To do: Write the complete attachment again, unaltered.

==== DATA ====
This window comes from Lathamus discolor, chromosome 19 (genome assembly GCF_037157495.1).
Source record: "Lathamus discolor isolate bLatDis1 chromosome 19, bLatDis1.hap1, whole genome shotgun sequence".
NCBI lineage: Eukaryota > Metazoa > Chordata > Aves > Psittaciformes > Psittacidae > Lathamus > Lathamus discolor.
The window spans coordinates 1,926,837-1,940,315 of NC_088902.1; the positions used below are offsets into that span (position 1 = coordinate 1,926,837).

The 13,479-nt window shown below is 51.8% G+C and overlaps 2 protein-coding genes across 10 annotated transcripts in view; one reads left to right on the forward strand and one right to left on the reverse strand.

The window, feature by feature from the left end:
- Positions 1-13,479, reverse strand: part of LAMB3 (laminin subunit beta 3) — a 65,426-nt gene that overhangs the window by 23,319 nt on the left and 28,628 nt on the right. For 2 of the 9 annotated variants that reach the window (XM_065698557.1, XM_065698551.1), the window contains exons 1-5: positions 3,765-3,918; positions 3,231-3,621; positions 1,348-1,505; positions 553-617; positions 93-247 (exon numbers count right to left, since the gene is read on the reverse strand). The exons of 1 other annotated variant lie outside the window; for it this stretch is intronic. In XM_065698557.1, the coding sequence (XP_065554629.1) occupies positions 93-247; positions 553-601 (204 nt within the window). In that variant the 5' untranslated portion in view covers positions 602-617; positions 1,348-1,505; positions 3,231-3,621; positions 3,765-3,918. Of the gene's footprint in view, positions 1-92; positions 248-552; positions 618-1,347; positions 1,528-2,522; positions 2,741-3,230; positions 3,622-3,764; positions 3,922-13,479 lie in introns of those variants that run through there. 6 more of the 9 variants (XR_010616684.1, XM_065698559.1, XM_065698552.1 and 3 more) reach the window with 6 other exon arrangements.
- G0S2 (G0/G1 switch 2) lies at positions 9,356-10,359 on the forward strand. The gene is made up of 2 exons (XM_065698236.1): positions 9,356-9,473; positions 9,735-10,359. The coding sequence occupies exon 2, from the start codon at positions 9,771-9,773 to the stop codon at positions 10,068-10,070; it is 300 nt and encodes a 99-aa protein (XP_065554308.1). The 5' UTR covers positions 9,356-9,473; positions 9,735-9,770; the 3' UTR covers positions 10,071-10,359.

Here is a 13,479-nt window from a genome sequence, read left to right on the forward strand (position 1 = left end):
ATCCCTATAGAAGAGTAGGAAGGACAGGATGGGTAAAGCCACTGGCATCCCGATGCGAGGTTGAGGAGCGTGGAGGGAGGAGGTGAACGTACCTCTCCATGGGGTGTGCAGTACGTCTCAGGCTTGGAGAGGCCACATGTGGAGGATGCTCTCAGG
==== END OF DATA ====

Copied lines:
This window comes from Lathamus discolor, chromosome 19 (genome assembly GCF_037157495.1).
Source record: "Lathamus discolor isolate bLatDis1 chromosome 19, bLatDis1.hap1, whole genome shotgun sequence".
NCBI lineage: Eukaryota > Metazoa > Chordata > Aves > Psittaciformes > Psittacidae > Lathamus > Lathamus discolor.
The window spans coordinates 1,926,837-1,940,315 of NC_088902.1; the positions used below are offsets into that span (position 1 = coordinate 1,926,837).

The 13,479-nt window shown below is 51.8% G+C and overlaps 2 protein-coding genes across 10 annotated transcripts in view; one reads left to right on the forward strand and one right to left on the reverse strand.

The window, feature by feature from the left end:
- Positions 1-13,479, reverse strand: part of LAMB3 (laminin subunit beta 3) — a 65,426-nt gene that overhangs the window by 23,319 nt on the left and 28,628 nt on the right. For 2 of the 9 annotated variants that reach the window (XM_065698557.1, XM_065698551.1), the window contains exons 1-5: positions 3,765-3,918; positions 3,231-3,621; positions 1,348-1,505; positions 553-617; positions 93-247 (exon numbers count right to left, since the gene is read on the reverse strand). The exons of 1 other annotated variant lie outside the window; for it this stretch is intronic. In XM_065698557.1, the coding sequence (XP_065554629.1) occupies positions 93-247; positions 553-601 (204 nt within the window). In that variant the 5' untranslated portion in view covers positions 602-617; positions 1,348-1,505; positions 3,231-3,621; positions 3,765-3,918. Of the gene's footprint in view, positions 1-92; positions 248-552; positions 618-1,347; positions 1,528-2,522; positions 2,741-3,230; positions 3,622-3,764; positions 3,922-13,479 lie in introns of those variants that run through there. 6 more of the 9 variants (XR_010616684.1, XM_065698559.1, XM_065698552.1 and 3 more) reach the window with 6 other exon arrangements.
- G0S2 (G0/G1 switch 2) lies at positions 9,356-10,359 on the forward strand. The gene is made up of 2 exons (XM_065698236.1): positions 9,356-9,473; positions 9,735-10,359. The coding sequence occupies exon 2, from the start codon at positions 9,771-9,773 to the stop codon at positions 10,068-10,070; it is 300 nt and encodes a 99-aa protein (XP_065554308.1). The 5' UTR covers positions 9,356-9,473; positions 9,735-9,770; the 3' UTR covers positions 10,071-10,359.

Here is a 13,479-nt window from a genome sequence, read left to right on the forward strand (position 1 = left end):
ATCCCTATAGAAGAGTAGGAAGGACAGGATGGGTAAAGCCACTGGCATCCCGATGCGAGGTTGAGGAGCGTGGAGGGAGGAGGTGAACGTACCTCTCCATGGGGTGTGCAGTACGTCTCAGGCTTGGAGAGGCCACATGTGGAGGATGCTCTCAGG